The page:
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flash

1. Chemistry a volatile mixture of inorganic salts used to produce a glaze on bricks or tiles
2. 
a. a sudden rush of water down a river or watercourse
b. a device, such as a sluice, for producing such a rush
3. Photog informal short for flashlight, flash photography
4. Engineering a ridge of thin metal or plastic formed on a moulded object by the extrusion of excess material between dies
Collins Discovery Encyclopedia, 1st edition © HarperCollins Publishers 2005
The following article is from The Great Soviet Encyclopedia (1979). It might be outdated or ideologically biased.

Flash

 

a fin on a casting or stamping. Flash around a casting is generated along the parting line of the casting mold in the process of filling the mold with molten metal. Flash is cut off during fettling of the casting. Flash around a stamping is produced by extrusion of excess metal from open dies and is cut off in trimming presses.

The Great Soviet Encyclopedia, 3rd Edition (1970-1979). © 2010 The Gale Group, Inc. All rights reserved.

flash

[flash]
(astronomy)
A thermal instability that occurs in late stages of stellar evolution, according to numerical calculations.
(engineering)
In plastics or rubber molding or in metal casting, that portion of the charge which overflows from the mold cavity at the joint line.
(metallurgy)
A fin of excess metal along the mold joint line of a casting, occurring between mating die faces of a forging or expelled from a joint in resistance welding.
McGraw-Hill Dictionary of Scientific & Technical Terms, 6E, Copyright © 2003 by The McGraw-Hill Companies, Inc.

flash

1. A color variation on the surface of a brick, produced intentionally or otherwise, due to surface fusion or vitrification of a film of different texture.
2. Abbr. for flashing.
McGraw-Hill Dictionary of Architecture and Construction. Copyright © 2003 by McGraw-Hill Companies, Inc.

Flash

(file format, World-Wide Web)
(Or "Shockwave Flash") A file format for delivering interactive vector graphics and animation on the World-Wide Web, developed by Macromedia.

http://macromedia.com/software/flash/.

flash

(2)
1. <chat> A program which allows one to flood another Unix user's terminal with garbage, through exploiting a common security hole in the victim's host's talk daemon. Users with "messages off" (mesg n) and users on systems running fixed talk daemons, or not running talk daemons at all, are immune.
This article is provided by FOLDOC - Free Online Dictionary of Computing (foldoc.org)

flash

(1) The most common non-volatile storage technology. See flash memory.

(2) A telephone button. See flash button.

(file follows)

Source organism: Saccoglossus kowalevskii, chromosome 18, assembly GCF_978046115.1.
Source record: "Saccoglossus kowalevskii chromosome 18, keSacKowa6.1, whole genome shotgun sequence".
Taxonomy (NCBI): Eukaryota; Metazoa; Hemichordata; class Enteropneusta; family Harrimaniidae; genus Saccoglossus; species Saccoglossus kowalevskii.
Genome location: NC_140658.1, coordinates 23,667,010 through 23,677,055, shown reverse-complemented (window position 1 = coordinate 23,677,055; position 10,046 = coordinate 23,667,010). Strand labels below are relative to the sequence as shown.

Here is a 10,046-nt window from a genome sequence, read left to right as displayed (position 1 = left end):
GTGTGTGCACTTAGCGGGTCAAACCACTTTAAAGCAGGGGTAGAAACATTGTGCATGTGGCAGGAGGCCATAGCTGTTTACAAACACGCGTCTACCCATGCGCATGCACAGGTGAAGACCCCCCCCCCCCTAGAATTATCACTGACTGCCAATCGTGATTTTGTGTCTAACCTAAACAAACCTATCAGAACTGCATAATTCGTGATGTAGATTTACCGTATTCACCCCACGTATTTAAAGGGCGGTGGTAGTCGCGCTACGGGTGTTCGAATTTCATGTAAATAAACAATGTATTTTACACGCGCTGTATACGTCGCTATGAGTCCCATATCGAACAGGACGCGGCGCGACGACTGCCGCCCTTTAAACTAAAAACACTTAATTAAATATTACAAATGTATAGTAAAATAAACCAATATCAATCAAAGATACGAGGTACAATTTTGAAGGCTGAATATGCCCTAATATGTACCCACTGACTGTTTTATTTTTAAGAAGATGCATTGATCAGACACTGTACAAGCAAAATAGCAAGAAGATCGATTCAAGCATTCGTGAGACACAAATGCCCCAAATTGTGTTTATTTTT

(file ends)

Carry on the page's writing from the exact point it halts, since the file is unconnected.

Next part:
(3) To install a different mobile OS. See Android ROM.

(4) (Flash) A multimedia authoring and playback system from Adobe. Flash content is created in authoring applications, such as Flash MX and Flash Professional, and viewed in any computer that has the Adobe Flash Player installed. Flash animations support space-efficient vector images, which download quickly; a feature that helped catapult Flash to success when dial-up access was the norm (see vector graphics).

Once the primary format for animations and video clips on the Web, Flash was never permitted on Apple's mobile devices. Many sites, including YouTube, switched from Flash to HTML5 for multimedia. In addition, Google dropped the built-in Flash player for Android in 2012. See HTML5.

Animations Are Choreographed
To create an animation, the Flash designer imports graphics, sound and video elements created in other applications, places them on sequential timelines and defines their interaction. The timelines and elements are saved in an .FLA source file and published to an .SWF file for playback (see SWF).

Flash Movies: Animations and Video
Flash also provides a video format that uses the .FLV extension. Although animations in Flash (SWFs) are technically "Flash movies," and videos in Flash (FLVs) are "Flash videos," both are called "Flash movies." SWF files may contain some video, but FLV files are all video. See Flash video.

Flash Applications
As of Flash Version 5, Flash became fully programmable, enabling the creation of interactive Web-based applications (see Flex). Flash was created by Macromedia and introduced in 1996. In 2005, Adobe acquired the company.


Animation Authoring
Objects are placed in separate timelines that move in sequence. Although this software has basic drawing and painting tools (top left), multimedia elements are typically imported.
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References in periodicals archive ?
Yakuza and Mafia heads roll in a flashily filmed action thriller in thrall to the cinema of John Woo.
He's sensational, as are Streep as the Mormon mother, Rosenberg and, unrecognizably, an Old World male rabbi in the opening sequence; Wright as the deeply sensitive and profoundly extravagant Belize and, less flashily, as Harper's travel agent to Antarctica, and, in a quieter vein, Parker as the spaced-out abandoned wife.
Not as flashily bred as some in this list, but plenty to like about her pedigree.
Flashily lensed yet stillborn enterprise saddles an otherwise talented cast with an ill-conceived script rendered insufferable via grating execution.
This ferocious gangster epic is flashily directed by Martin Scorsese.
Problem is director Pang can't keep his finger off the hype button for very long, with flashily edited sequences and a pounding music track elbowing their way into the story at regular intervals.
Ferocious gangster epic, flashily directed by Martin Scorsese.
And editing is becoming more celebrated, in flashily edited pics such as "Moulin Rouge," "Black Hawk Down" and "Gladiator."
Flashily duded-out leads Ehobor and Rondelli, both making their screen bows, are part of pic's incredible pop-art surface created by cinematographer Daniele Cipri.
Directed flashily and at a level of unvarying hysteria.